When thinking about RNA three-dimensional structures, coming across GNRA and UNCG tetraloops is perceived as a boon since their folds have been extensively described. Nevertheless, analyzing loop conformations within RNA and RNP structures led us to uncover several instances of GNRA and UNCG loops that do not fold as expected. We noticed that when a GNRA does not assume its “natural” fold, it adopts the one we typically associate with a UNCG sequence. The same folding interconversion may occur for loops with UNCG sequences, for instance within tRNA anticodon loops. Hence, we show that some structured tetranucleotide sequences starting with G or U can adopt either of these folds. The underlying structural basis that defines these two fold types is the mutually exclusive stacking of a backbone oxygen on either the first (in GNRA) or the last nucleobase (in UNCG), generating an oxygen–π contact. We thereby propose to refrain from using sequences to distinguish between loop conformations. Instead, we suggest using descriptors such as U-turn (for “GNRA-type” folds) and a newly described Z-turn (for “UNCG-type” folds). Because tetraloops adopt for the largest part only two (inter)convertible turns, we are better able to interpret from a structural perspective loop interchangeability occurring in ribosomes and viral RNA. In this respect, we propose a general view on the inclination for a given sequence to adopt (or not) a specific fold. We also suggest how long-noncoding RNAs may adopt discrete but transient structures, which are therefore hard to predict. PMID:27999116

  8. Crystallization of a member of the recFOR DNA repair pathway, RecO, with and without bound oligonucleotide

    Energy Technology Data Exchange (ETDEWEB)

    Aono, Shelly; Hartsch, Thomas; Schulze-Gahmen, Ursula


    RecFOR proteins are important for DNA repair by homologous recombination in bacteria. The RecO protein from Thermus thermophilus was cloned, purified and characterized for its binding to oligonucleotides. The protein was crystallized alone and in complex with a 14-mer oligonucleotide. Both crystal forms grow under different crystallization conditions in the same space group, P3121 or P3221, with almost identical unit cell parameters. Complete data sets were collected to 2.8 Angstrom and 2.5 Angstrom for RecO alone and the RecO-oligonucleotide complex, respectively. Visual comparison of the diffraction patterns between the two crystal forms and calculation of an Rmerge of 33.9 percent on F indicate that one of the crystal forms is indeed a complex of RecO with bound oligonucleotide.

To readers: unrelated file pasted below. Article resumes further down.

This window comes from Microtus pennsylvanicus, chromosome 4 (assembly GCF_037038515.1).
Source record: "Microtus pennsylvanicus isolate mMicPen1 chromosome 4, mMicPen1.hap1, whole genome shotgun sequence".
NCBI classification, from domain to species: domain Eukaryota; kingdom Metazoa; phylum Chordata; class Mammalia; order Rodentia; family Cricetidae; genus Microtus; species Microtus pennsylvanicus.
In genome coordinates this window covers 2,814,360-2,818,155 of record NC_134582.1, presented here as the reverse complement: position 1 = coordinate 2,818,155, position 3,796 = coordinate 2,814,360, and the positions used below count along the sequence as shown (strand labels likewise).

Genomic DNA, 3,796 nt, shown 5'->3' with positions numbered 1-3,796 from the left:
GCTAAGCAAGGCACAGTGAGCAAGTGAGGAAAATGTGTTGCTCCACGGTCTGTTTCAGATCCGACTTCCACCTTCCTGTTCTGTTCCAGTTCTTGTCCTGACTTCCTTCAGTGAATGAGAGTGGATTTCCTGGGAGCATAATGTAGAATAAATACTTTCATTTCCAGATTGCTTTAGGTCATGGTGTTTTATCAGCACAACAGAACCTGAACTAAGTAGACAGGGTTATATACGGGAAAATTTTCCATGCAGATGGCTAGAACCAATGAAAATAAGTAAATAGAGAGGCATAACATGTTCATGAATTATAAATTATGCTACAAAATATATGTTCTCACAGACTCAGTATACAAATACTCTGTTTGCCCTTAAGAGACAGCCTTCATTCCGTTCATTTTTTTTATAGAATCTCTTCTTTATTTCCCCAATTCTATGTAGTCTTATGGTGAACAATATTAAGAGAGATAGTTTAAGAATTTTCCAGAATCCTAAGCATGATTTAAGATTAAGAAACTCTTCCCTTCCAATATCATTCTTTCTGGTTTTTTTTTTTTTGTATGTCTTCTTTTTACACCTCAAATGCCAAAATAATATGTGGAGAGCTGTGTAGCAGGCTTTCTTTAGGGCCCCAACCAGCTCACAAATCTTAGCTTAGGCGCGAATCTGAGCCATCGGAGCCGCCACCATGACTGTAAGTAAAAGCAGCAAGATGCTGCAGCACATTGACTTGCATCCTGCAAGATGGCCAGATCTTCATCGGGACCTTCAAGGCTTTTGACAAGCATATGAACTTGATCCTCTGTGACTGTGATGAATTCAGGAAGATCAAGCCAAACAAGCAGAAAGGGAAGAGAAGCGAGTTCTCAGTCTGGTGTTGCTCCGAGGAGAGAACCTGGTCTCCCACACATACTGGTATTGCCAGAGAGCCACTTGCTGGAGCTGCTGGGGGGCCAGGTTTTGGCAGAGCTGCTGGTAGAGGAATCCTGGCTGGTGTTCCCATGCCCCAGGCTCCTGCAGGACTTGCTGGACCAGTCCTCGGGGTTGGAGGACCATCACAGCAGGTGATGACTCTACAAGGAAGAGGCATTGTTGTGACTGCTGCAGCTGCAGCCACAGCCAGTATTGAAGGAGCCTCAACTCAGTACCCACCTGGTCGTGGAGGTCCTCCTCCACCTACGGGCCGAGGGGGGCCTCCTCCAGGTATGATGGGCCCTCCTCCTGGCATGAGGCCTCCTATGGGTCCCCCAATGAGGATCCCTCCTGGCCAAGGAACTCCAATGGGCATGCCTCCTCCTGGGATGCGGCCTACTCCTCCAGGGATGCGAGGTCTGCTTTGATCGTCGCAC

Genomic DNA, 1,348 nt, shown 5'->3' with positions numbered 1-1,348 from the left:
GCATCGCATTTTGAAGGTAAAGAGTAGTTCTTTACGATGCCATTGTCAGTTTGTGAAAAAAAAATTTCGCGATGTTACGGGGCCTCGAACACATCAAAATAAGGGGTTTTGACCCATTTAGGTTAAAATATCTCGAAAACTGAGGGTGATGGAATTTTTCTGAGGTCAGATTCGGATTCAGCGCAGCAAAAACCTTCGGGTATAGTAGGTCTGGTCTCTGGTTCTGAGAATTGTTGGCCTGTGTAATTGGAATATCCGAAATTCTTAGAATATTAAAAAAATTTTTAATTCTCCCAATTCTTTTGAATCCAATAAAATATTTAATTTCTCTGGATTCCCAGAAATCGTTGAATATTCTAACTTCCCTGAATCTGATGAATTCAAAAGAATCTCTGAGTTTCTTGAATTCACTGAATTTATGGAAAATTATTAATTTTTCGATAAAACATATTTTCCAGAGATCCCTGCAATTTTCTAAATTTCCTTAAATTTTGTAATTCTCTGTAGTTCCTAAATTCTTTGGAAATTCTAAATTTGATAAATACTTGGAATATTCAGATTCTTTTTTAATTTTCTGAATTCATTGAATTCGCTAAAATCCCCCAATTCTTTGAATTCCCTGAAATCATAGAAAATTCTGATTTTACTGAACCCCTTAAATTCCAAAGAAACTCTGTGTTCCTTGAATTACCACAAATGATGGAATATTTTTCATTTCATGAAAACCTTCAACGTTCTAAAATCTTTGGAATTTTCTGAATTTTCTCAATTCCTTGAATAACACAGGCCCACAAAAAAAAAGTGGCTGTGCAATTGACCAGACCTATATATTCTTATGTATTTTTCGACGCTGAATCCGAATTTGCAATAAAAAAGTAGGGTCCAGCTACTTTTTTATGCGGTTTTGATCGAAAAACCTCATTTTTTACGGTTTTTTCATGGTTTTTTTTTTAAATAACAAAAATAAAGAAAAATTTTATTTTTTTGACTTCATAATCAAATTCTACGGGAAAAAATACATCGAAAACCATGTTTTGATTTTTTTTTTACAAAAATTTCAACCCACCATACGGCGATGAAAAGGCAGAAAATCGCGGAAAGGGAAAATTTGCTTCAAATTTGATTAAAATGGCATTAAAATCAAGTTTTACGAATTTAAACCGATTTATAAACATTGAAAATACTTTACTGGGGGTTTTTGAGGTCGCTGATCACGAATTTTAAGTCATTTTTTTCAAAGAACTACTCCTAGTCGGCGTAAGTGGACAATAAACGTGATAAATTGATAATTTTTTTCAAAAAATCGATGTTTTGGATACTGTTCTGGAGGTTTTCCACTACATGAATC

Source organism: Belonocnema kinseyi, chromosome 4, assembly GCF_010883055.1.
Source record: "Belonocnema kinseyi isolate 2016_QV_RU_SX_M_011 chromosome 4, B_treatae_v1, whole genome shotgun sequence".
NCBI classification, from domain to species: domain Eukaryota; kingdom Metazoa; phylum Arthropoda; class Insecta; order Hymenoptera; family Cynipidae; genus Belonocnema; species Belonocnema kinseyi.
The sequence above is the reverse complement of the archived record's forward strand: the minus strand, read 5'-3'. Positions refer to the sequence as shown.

9. Bran data of total flavonoid and total phenolic contents, oxygen radical absorbance capacity, and profiles of proanthocyanidins and whole grain physical traits of 32 red and purple rice varieties

    Directory of Open Access Journals (Sweden)

    Ming-Hsuan Chen


    Full Text Available Phytochemicals in red and purple bran rice have potential health benefit to humans. We determined the phytochemicals in brans of 32 red and purple global rice varieties. The description of the origin and physical traits of the whole grain (color, length, width, thickness and 100-kernel weight of this germplasm collection are provided along with data of total flavonoid and total phenolic contents, oxygen radical absorbance capacity and total proanthocyanidin contents. The contents and proportions of individual oligomers, from degree of polymerization of monomers to 14-mers, and polymers in bran of these 32 rice varieties are presented (DOI: [1].

  10. Study of Interaction between Red-tide Toxin, Domoic Acid and Double -stranded DNA by Capillary Zone Electrophoresis

    Institute of Scientific and Technical Information of China (English)

    Da Zhi LI; Xin Ya HE; Hui WANG; Li SUN; Bing Cheng LIN


    The interactions between amnesic red-tide toxin, domoic acid (DA) and 14mer double-stranded DNA (dsDNA with three kinds of sequences) were studied by capillary zone electrophoresis (CZE). For the dsDNA with a sequence of 5'-CCCCCTATACCCGC-3', the amount of free dsDNA decreases with the increase of added DA; and the signal of DA-dsDNA complex was observed. Meanwhile, the other two dsDNAs, 5'-(C)12GC-3' and 5'-(AT)7-3', the existence of DA could not lead to the change of dsDNA signal and indicated that there is no interaction between DA and these two dsDNAs.

  11. An oligodeoxyribonucleotide that supports catalytic activity in the hammerhead ribozyme domain. (United States)

    Chartrand, P; Harvey, S C; Ferbeyre, G; Usman, N; Cedergren, R


    A study of the activity of deoxyribonucleotide-substituted analogs of the hammerhead domain of RNA catalysis has led to the design of a 14mer oligomer composed entirely of deoxyribonucleotides that promotes the cleavage of an RNA substrate. Characterization of this reaction with sequence variants and mixed DNA/RNA oligomers shows that, although the all-deoxyribonucleotide oligomer is less efficient in catalysis, the DNA/substrate complex shares many of the properties of the all-RNA hammerhead domain such as multiple turnover kinetics and dependence on Mg2+ concentration. On the other hand, the values of kinetic parameters distinguish the DNA oligomer from the all-RNA oligomer. In addition, an analog of the oligomer having a single ribonucleotide in a strongly conserved position of the hammerhead domain is associated with more efficient catalysis than the all-RNA oligomer.